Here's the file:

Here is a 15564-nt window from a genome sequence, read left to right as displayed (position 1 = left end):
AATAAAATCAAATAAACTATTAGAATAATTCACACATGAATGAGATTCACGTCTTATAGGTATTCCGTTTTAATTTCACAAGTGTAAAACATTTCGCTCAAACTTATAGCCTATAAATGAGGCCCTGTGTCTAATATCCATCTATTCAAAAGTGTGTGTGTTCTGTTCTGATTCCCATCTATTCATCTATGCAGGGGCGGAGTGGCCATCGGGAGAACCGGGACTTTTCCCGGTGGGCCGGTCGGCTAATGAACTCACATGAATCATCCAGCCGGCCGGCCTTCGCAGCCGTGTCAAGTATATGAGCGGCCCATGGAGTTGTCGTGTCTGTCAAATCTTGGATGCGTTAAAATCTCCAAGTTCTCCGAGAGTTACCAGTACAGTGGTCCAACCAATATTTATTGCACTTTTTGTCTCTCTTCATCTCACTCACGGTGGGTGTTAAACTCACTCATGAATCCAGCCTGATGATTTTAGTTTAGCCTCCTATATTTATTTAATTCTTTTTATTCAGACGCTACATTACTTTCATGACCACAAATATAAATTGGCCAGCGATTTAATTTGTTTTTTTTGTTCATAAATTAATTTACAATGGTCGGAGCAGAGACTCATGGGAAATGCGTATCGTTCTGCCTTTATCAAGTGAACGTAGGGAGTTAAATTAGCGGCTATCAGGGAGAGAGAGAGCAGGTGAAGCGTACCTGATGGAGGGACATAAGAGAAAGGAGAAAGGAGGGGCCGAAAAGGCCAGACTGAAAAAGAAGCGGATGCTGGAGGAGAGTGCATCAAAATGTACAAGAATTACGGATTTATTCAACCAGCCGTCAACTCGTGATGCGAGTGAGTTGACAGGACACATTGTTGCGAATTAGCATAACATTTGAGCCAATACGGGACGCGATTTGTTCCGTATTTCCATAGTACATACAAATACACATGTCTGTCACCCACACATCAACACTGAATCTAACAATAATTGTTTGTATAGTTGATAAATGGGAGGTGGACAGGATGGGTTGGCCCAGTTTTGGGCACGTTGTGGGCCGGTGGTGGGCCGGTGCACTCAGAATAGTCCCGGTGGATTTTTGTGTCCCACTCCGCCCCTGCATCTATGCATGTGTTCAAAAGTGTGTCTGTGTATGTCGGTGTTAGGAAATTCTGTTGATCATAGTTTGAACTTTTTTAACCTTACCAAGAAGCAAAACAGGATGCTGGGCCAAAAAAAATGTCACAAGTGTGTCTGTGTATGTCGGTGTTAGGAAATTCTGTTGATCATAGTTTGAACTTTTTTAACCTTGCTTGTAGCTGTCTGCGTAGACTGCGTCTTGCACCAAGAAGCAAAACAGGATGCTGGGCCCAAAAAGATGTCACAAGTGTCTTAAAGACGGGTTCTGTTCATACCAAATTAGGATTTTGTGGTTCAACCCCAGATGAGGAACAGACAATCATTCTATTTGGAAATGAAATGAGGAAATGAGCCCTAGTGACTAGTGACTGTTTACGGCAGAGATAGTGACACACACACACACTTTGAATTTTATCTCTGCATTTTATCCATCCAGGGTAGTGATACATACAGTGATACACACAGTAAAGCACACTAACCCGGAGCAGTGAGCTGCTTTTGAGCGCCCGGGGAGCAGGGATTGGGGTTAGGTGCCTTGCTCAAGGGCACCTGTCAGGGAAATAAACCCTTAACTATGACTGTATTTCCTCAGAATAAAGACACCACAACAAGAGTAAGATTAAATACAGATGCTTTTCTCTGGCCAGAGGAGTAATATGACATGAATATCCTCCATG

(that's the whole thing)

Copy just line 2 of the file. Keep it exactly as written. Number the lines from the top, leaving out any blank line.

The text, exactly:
AATAAAATCAAATAAACTATTAGAATAATTCACACATGAATGAGATTCACGTCTTATAGGTATTCCGTTTTAATTTCACAAGTGTAAAACATTTCGCTCAAACTTATAGCCTATAAATGAGGCCCTGTGTCTAATATCCATCTATTCAAAAGTGTGTGTGTTCTGTTCTGATTCCCATCTATTCATCTATGCAGGGGCGGAGTGGCCATCGGGAGAACCGGGACTTTTCCCGGTGGGCCGGTCGGCTAATGAACTCACATGAATCATCCAGCCGGCCGGCCTTCGCAGCCGTGTCAAGTATATGAGCGGCCCATGGAGTTGTCGTGTCTGTCAAATCTTGGATGCGTTAAAATCTCCAAGTTCTCCGAGAGTTACCAGTACAGTGGTCCAACCAATATTTATTGCACTTTTTGTCTCTCTTCATCTCACTCACGGTGGGTGTTAAACTCACTCATGAATCCAGCCTGATGATTTTAGTTTAGCCTCCTATATTTATTTAATTCTTTTTATTCAGACGCTACATTACTTTCATGACCACAAATATAAATTGGCCAGCGATTTAATTTGTTTTTTTTGTTCATAAATTAATTTACAATGGTCGGAGCAGAGACTCATGGGAAATGCGTATCGTTCTGCCTTTATCAAGTGAACGTAGGGAGTTAAATTAGCGGCTATCAGGGAGAGAGAGAGCAGGTGAAGCGTACCTGATGGAGGGACATAAGAGAAAGGAGAAAGGAGGGGCCGAAAAGGCCAGACTGAAAAAGAAGCGGATGCTGGAGGAGAGTGCATCAAAATGTACAAGAATTACGGATTTATTCAACCAGCCGTCAACTCGTGATGCGAGTGAGTTGACAGGACACATTGTTGCGAATTAGCATAACATTTGAGCCAATACGGGACGCGATTTGTTCCGTATTTCCATAGTACATACAAATACACATGTCTGTCACCCACACATCAACACTGAATCTAACAATAATTGTTTGTATAGTTGATAAATGGGAGGTGGACAGGATGGGTTGGCCCAGTTTTGGGCACGTTGTGGGCCGGTGGTGGGCCGGTGCACTCAGAATAGTCCCGGTGGATTTTTGTGTCCCACTCCGCCCCTGCATCTATGCATGTGTTCAAAAGTGTGTCTGTGTATGTCGGTGTTAGGAAATTCTGTTGATCATAGTTTGAACTTTTTTAACCTTACCAAGAAGCAAAACAGGATGCTGGGCCAAAAAAAATGTCACAAGTGTGTCTGTGTATGTCGGTGTTAGGAAATTCTGTTGATCATAGTTTGAACTTTTTTAACCTTGCTTGTAGCTGTCTGCGTAGACTGCGTCTTGCACCAAGAAGCAAAACAGGATGCTGGGCCCAAAAAGATGTCACAAGTGTCTTAAAGACGGGTTCTGTTCATACCAAATTAGGATTTTGTGGTTCAACCCCAGATGAGGAACAGACAATCATTCTATTTGGAAATGAAATGAGGAAATGAGCCCTAGTGACTAGTGACTGTTTACGGCAGAGATAGTGACACACACACACACTTTGAATTTTATCTCTGCATTTTATCCATCCAGGGTAGTGATACATACAGTGATACACACAGTAAAGCACACTAACCCGGAGCAGTGAGCTGCTTTTGAGCGCCCGGGGAGCAGGGATTGGGGTTAGGTGCCTTGCTCAAGGGCACCTGTCAGGGAAATAAACCCTTAACTATGACTGTATTTCCTCAGAATAAAGACACCACAACAAGAGTAAGATTAAATACAGATGCTTTTCTCTGGCCAGAGGAGTAATATGACATGAATATCCTCCATG